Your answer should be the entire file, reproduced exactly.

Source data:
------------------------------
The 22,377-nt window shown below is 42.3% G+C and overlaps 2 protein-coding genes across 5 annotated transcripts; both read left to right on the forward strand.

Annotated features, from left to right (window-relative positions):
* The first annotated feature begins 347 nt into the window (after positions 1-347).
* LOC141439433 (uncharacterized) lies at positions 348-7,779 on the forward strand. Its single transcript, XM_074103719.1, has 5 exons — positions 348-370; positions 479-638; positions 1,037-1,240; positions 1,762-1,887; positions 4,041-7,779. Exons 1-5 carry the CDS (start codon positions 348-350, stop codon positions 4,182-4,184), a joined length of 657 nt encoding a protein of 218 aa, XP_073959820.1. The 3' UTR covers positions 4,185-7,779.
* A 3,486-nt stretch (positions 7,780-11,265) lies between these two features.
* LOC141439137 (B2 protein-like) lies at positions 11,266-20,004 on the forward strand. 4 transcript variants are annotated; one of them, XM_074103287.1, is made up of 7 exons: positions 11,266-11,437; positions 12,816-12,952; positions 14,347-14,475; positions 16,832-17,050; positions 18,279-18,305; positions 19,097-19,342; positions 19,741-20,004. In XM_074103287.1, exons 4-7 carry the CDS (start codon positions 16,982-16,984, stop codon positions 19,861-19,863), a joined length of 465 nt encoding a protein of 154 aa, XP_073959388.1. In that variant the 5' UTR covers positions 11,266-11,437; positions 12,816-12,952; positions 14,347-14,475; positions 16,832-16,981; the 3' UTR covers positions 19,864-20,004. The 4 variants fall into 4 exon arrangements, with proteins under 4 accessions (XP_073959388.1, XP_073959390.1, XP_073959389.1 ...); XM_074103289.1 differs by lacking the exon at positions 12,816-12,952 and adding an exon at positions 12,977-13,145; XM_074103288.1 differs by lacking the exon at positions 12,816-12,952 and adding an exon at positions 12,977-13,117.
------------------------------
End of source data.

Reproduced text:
The 22,377-nt window shown below is 42.3% G+C and overlaps 2 protein-coding genes across 5 annotated transcripts; both read left to right on the forward strand.

Annotated features, from left to right (window-relative positions):
* The first annotated feature begins 347 nt into the window (after positions 1-347).
* LOC141439433 (uncharacterized) lies at positions 348-7,779 on the forward strand. Its single transcript, XM_074103719.1, has 5 exons — positions 348-370; positions 479-638; positions 1,037-1,240; positions 1,762-1,887; positions 4,041-7,779. Exons 1-5 carry the CDS (start codon positions 348-350, stop codon positions 4,182-4,184), a joined length of 657 nt encoding a protein of 218 aa, XP_073959820.1. The 3' UTR covers positions 4,185-7,779.
* A 3,486-nt stretch (positions 7,780-11,265) lies between these two features.
* LOC141439137 (B2 protein-like) lies at positions 11,266-20,004 on the forward strand. 4 transcript variants are annotated; one of them, XM_074103287.1, is made up of 7 exons: positions 11,266-11,437; positions 12,816-12,952; positions 14,347-14,475; positions 16,832-17,050; positions 18,279-18,305; positions 19,097-19,342; positions 19,741-20,004. In XM_074103287.1, exons 4-7 carry the CDS (start codon positions 16,982-16,984, stop codon positions 19,861-19,863), a joined length of 465 nt encoding a protein of 154 aa, XP_073959388.1. In that variant the 5' UTR covers positions 11,266-11,437; positions 12,816-12,952; positions 14,347-14,475; positions 16,832-16,981; the 3' UTR covers positions 19,864-20,004. The 4 variants fall into 4 exon arrangements, with proteins under 4 accessions (XP_073959388.1, XP_073959390.1, XP_073959389.1 ...); XM_074103289.1 differs by lacking the exon at positions 12,816-12,952 and adding an exon at positions 12,977-13,145; XM_074103288.1 differs by lacking the exon at positions 12,816-12,952 and adding an exon at positions 12,977-13,117.